This year’s sudden increase in the number of employees working from home has had a dramatic impact.
Firms have scrambled to get their employees the hardware and software they need to stay connected and be productive. Compliance departments have been under pressure to implement policies and procedures that help minimize the regulatory risks of a remote workforce, and managers and their teams have been forced to adapt their internal and external workflows when people cannot be in the same room.
These steps — and many others — have been critical to meeting the recent and unprecedented challenges firms have faced because of the COVID-19 pandemic.
Harassment in a remote workforce
One challenge that may be less obvious, however, is ensuring that working remotely does not lead to a less respectful work environment. The fact that employees are in different physical environments may lead a firm to believe that bullying and harassment are effectively controlled or, at least, that they present less of an immediate concern. But this is a false sense of security that can obscure abuse.
Indeed, it may be easier for some people to bully or harass someone from behind a computer keyboard than face to face. An abusive person may also feel more confident that he or she can get away with abuse outside of the earshot of other colleagues. Home may also feel like a more casual environment than a physical office, leading employees to let their guard down about what they say and do on email, instant messaging, or video conference platforms.
Working from home may also amplify the impact of bullying or harassment on the victim. Leaving the office and heading home at the end of the workday may provide a victim with physical distance and a mental break from the words and conduct of bullies and harassers; however, remote workforce arrangements can blur the line between home and office. Remote working technology — including email, messaging, and web conferencing — allows the mental and emotional abuse to be projected into the victim’s home and personal life.
The problem is exacerbated by the fact that remote employees appear to be work longer hours, with many reporting that they never really feel like they are “off the clock.” Results vary by country and industry, but — by tracking when remote employees log on, log off, or use firm email or messaging software — studies have found that employees may work up to three hours more each day than their on-site counterparts.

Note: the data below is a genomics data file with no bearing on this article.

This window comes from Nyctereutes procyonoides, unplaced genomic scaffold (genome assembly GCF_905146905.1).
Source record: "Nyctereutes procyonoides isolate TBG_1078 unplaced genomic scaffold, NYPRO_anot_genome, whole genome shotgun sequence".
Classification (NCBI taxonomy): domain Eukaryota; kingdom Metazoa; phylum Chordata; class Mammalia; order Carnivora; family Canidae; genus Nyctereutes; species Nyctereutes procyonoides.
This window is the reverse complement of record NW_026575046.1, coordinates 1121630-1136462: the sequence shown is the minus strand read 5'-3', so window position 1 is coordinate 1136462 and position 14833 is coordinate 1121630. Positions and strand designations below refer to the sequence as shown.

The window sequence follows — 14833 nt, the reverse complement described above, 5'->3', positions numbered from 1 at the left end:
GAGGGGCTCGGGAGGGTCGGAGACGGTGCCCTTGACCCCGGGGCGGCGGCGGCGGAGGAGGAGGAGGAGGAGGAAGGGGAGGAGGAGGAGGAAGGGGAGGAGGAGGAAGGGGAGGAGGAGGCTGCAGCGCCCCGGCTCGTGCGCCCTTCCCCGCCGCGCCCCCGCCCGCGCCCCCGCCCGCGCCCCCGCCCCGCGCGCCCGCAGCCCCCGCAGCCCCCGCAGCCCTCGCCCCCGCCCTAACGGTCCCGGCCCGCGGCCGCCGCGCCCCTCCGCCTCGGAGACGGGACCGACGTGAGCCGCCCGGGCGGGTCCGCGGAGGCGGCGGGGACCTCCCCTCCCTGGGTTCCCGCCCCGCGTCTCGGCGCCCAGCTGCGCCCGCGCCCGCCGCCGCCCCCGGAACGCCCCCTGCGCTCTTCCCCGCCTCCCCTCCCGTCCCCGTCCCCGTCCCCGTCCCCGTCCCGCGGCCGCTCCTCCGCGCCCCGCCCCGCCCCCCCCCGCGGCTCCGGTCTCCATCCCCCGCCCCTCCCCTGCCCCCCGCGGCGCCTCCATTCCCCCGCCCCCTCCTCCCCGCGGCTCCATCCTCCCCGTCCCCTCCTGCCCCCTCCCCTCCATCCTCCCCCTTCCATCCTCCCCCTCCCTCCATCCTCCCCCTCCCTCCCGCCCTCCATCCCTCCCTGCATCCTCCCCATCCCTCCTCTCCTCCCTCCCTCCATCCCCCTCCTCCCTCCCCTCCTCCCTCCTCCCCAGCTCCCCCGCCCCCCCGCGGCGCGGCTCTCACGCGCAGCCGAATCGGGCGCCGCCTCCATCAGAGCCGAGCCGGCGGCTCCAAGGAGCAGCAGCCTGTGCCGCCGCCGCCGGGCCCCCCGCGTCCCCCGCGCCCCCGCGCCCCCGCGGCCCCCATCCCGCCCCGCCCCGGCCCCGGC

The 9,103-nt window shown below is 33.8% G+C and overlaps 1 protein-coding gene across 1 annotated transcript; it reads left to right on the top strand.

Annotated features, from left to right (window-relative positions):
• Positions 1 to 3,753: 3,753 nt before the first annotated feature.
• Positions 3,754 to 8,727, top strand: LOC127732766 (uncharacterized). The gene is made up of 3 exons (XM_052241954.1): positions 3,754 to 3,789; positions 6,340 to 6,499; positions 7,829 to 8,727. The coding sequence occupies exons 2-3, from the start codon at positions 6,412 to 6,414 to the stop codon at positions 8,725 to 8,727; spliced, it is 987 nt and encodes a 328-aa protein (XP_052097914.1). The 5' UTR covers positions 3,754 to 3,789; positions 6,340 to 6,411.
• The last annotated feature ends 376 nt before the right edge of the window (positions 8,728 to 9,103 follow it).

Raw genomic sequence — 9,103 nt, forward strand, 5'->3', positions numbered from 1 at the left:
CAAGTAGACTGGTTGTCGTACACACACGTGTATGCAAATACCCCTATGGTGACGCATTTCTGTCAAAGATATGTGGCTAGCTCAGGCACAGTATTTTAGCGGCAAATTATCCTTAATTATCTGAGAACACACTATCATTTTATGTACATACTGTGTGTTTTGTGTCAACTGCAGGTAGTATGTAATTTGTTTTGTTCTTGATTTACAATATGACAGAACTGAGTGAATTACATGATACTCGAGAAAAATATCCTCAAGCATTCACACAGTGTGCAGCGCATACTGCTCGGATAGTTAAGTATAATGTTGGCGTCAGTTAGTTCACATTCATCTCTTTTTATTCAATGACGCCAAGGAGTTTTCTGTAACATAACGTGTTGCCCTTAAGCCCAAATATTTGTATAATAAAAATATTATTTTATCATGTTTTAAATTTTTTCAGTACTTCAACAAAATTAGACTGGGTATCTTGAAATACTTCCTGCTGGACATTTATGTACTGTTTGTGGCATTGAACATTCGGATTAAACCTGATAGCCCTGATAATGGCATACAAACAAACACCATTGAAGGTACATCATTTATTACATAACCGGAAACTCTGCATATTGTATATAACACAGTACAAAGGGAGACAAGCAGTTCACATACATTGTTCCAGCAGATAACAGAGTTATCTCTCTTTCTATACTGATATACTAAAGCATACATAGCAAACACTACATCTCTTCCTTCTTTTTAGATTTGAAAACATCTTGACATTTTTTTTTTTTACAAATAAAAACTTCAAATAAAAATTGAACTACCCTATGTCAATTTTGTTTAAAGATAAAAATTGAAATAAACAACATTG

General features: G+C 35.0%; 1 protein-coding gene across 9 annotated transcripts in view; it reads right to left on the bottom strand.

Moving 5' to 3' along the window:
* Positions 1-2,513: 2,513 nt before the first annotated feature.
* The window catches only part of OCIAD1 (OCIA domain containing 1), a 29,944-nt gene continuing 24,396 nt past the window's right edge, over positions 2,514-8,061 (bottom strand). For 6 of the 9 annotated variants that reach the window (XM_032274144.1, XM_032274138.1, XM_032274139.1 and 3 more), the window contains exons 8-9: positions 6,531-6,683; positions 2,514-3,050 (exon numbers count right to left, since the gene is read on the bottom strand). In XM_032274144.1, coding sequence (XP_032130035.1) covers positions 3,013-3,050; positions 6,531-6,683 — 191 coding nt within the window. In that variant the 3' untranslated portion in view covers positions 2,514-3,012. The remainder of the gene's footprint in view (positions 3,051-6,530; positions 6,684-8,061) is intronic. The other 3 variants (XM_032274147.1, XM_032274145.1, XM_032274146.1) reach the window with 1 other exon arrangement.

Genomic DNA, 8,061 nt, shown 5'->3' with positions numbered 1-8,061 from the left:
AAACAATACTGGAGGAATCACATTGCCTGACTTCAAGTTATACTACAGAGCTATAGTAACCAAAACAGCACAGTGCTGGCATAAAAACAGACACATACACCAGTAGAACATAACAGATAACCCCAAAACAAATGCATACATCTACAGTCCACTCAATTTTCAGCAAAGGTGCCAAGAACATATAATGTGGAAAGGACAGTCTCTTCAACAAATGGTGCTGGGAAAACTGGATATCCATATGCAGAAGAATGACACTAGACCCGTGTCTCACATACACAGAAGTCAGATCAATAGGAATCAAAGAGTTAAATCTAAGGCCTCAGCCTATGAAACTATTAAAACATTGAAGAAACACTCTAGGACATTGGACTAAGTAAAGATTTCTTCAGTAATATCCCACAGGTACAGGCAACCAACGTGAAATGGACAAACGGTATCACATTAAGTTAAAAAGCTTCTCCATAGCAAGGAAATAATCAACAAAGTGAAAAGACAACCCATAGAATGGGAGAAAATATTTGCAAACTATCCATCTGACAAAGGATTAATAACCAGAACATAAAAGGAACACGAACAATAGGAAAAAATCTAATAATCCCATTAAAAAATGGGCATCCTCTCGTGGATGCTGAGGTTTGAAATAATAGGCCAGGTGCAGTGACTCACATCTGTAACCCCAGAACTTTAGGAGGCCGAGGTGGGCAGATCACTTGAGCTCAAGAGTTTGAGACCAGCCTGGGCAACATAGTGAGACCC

Though this may be the cause of some of the increased productivity of remote workforces, it also means employees are getting less time away from work to recharge and cope with the stress of the workday, which is of extreme concern where an employee is the victim of constant harassment or bullying at work.
Preventing bullying & harassment
Employees must understand that a firm’s zero-tolerance bullying and harassment policies apply with equal force to employees when they’re working from home. To help employees understand their rights — and to provide guidance to whistleblowers — the policies should specifically address ways in which remote bullying or harassment might happen. Some examples include:
- threats and humiliation via email or instant messaging tools;
- texts excessively criticizing a colleague’s work;
- emails and other messages containing racist, sexist, or otherwise offensive material;
- disparaging social media posts about a colleague;
- demeaning or belittling conversation during video calls;
- spreading damaging rumors about a colleague; and
- repeated email or instant messaging requests for dates or other connections with a colleague.
The firm should establish reporting channels that victims or whistleblowers can use when they experience or see this abusive or inappropriate behavior. The firm should also counter any skepticism that these channels are effective or that the firm will take any complaints seriously. One way to do that is to create a step-by-step procedure for handling complaints that assigns responsibility for each step to a specific person (or job title) and that sets deadlines by when the firm will resolve the complaint or, at minimum, report back to the employee. Of course, the firm must also zealously adhere to the procedures it develops. Unfair, inconsistent, or untimely investigations and resolutions will make employees less likely to report if they or someone else is being victimized.
Managers should also adapt their management style to the realities of working from home. Remote employees often say they feel isolated from their team and their firm as a whole, which can discourage them from speaking up. Maintaining regular one-to-one contact with remote team members can help alleviate these concerns and give employees the chance to speak up if he or she is being bullied or harassed.
Finally, the firm should guard against the expansion of remote employee workdays beyond traditional business hours unless necessary. Not only is this important to prevent employee dissatisfaction and burnout, but it also ensures that any employee who may be suffering from a colleague’s abusive behavior can disconnect from it long enough to approach the problem with a clear head.
By meaningfully encouraging employees to take time for themselves, the firm also communicates that it is concerned about their well-being and that it will take any bullying or harassment that arises seriously.
The author of this article is Dennis Villasana, Compliance Learning Content Expert at Thomson Reuters. Dennis’ article was originally published in Legal Executive Institute, the Thomson Reuters thought leadership forum.